Abstract

This paper investigates the suitability of limestone to attenuate Fe and Mn from pre-ozonated groundwater samples using batch study and fixed column bed. The effects of limestone dosage, shaking speed, contact time, and pH on the removal efficiency of Fe and Mn are discussed. Pre-ozonated groundwater samples were prepared to present actual samples from Pintu Geng water treatment plant. A general characterization for groundwater as well as for limestone was conducted. In addition, the breakthrough and exhaustion points for limestone were determined. Results showed that limestone has good potential to remove more than 90% of Fe and Mn at optimum dosage of 40 g. The removal percentage for both metals was also affected by changing the contact time, where the maximum removal of Fe and Mn was observed at 90 and 120 minutes, respectively, at pH 8 and shaking speed of 350 rpm. The breakthrough time and exhaustion time of Fe were 40 hours and 210 hours, respectively. However, faster breakthrough time (30 minutes) and exhaustion time (16 hours) were observed for Mn sorption. The findings showed that an integrated ozone-limestone adsorption process significantly enhanced the removal of Fe and Mn up to 99.5% and 92%, respectively.

INTRODUCTION

Groundwater is the main source of drinking water in many countries around the world. It is an essential source of water for domestic, industrial and agricultural activities. Over the last few decades and due to rapid industrialization and agricultural activities, numerous cases of groundwater pollution have been reported (Alfarrah & Walraevens 2018). These pollutants affect the quality of groundwater and make it unsuitable for human and irrigation uses (Dippenaar et al. 2005). One of the major problems related to groundwater is its reddish and blackish properties due to the high content of iron (Fe) and manganese (Mn) (Du et al. 2017; Dou et al. 2018). Fe and Mn often exist together in groundwater, but the occurrence of Mn is much lower than Fe. Both Fe and Mn readily exist in drinking water supplies (El Araby et al. 2009). Several factors influence the concentration of heavy metals in groundwater, which include soil condition or environmental reaction such as oxidation and reduction, alkalinity or acidity, and ion exchange or sorption (Hashim et al. 2011). The main source of Fe and Mn in groundwater originates from the weathering process of natural minerals in the soil, sediment and bedrock. In addition, excessive Fe and Mn in groundwater can occur due to rain filtration through soil, sediment and rocks. The presence of Fe in drinking water may also occur due to the corrosion of Fe pipes in water distribution systems (Chaturvedi & Dave 2012; Hu et al. 2018). When the concentration of both metals is high and exceeds the permissible limits, it will result in aesthetic problems such as metallic taste, discoloration, turbidity and staining of laundry (Chaturvedi & Dave 2012).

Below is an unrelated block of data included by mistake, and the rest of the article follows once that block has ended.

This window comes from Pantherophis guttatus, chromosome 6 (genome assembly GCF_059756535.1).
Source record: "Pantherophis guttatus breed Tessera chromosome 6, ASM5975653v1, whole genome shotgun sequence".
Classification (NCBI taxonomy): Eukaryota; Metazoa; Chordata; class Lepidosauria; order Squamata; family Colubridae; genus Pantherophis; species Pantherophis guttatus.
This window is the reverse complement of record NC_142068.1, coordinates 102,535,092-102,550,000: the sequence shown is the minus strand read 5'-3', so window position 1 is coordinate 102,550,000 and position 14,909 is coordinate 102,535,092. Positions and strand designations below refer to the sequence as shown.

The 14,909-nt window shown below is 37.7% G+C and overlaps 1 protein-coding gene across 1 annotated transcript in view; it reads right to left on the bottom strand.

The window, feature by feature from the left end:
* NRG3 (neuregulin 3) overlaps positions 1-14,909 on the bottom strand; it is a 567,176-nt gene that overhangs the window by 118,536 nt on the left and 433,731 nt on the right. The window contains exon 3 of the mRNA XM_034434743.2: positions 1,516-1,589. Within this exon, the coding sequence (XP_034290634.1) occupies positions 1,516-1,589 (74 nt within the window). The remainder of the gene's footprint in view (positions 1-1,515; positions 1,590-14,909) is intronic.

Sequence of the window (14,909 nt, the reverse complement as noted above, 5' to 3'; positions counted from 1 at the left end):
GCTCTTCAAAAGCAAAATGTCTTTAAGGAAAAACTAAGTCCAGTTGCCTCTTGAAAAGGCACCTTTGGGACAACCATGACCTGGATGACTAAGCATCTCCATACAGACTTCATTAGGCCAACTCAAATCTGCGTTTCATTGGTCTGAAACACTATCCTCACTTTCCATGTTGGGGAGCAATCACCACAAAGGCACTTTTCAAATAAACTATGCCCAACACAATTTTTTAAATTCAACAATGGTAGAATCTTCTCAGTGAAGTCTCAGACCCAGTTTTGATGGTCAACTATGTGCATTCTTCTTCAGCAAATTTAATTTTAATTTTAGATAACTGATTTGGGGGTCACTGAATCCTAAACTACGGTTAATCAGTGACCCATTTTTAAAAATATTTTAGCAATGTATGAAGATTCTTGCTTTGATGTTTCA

Numerous techniques used for heavy metal removal have been reported by many researchers such as adsorption, precipitation, oxidation/filtration, electro-chemical and ion exchange process (Chaturvedi & Dave 2012; Patil et al. 2016). Among these methods, adsorption is favourable and has gained more attention for the removal of heavy metals due to the effectiveness and simple process of the treatment (Meena et al. 2008; Ngah & Hanafiah 2008; Crini et al. 2018). In recent years, low-cost adsorbent has been regarded as a promising sustainable, cost-effective and eco-friendly technology for the removal of organic and inorganic compounds in water and wastewater (He & Chen 2014). Attention has been focused on low-cost adsorbent, which is capable of binding metals and removes heavy metals from water and wastewater (Rahman & Sathasivam 2015). Different studies have been conducted, especially on the use of a low-cost adsorbent for removal of heavy metals, which includes natural materials such as limestone, clay, laterite, zeolite and chitosan (Babel 2003; Uddin 2017). Some mineral deposits such as Fe-oxide and Fe-Mn oxide have demonstrated good adsorption capacities. Maji et al. (2013) found that Fe-oxide coated natural rock showed an excellent removal of heavy metal (98.5% removal) at 13 g/L dose and 6 hours' contact time and which exhibited the adsorptive capacity of 1.647 mg/L. Ghosh et al. (2014) suggested the usage of Mn-incorporated Fe(III) oxide, which can remove high heavy metal contaminated groundwater through the packed fixed-bed column. Agricultural waste by-products such as sugar cane bagasse (Homagai et al. 2010), rice husk (Ligate & Mdoe 2015), coconut husk (Okafor et al. 2012) and palm oil have also been used for heavy metal removal. Among these adsorbents, limestone proved its capability in removing more than 90% of heavy metals (Aziz et al. 2004). High purity limestone can offer a high performance of adsorption due to the high carbonate content in the limestone media. In addition, the surface charge of adsorbent also contributes to heavy metal removal (Aziz et al. 2004). Aziz et al. (2001) reported that more than 90% of copper (Cu) with a concentration of up to 50 mg/L could be removed from solution with a limestone volume above 20 mL (equivalent to 56 g). Limestone also can be used for Mn removal (Aziz & Smith 1992; Mojiri et al. 2016). Limestone can remove 95% of Mn at pH 8.5, and the presence of carbonate and rough solid media were useful in the precipitation of Mn from water (Dashti et al. 2019).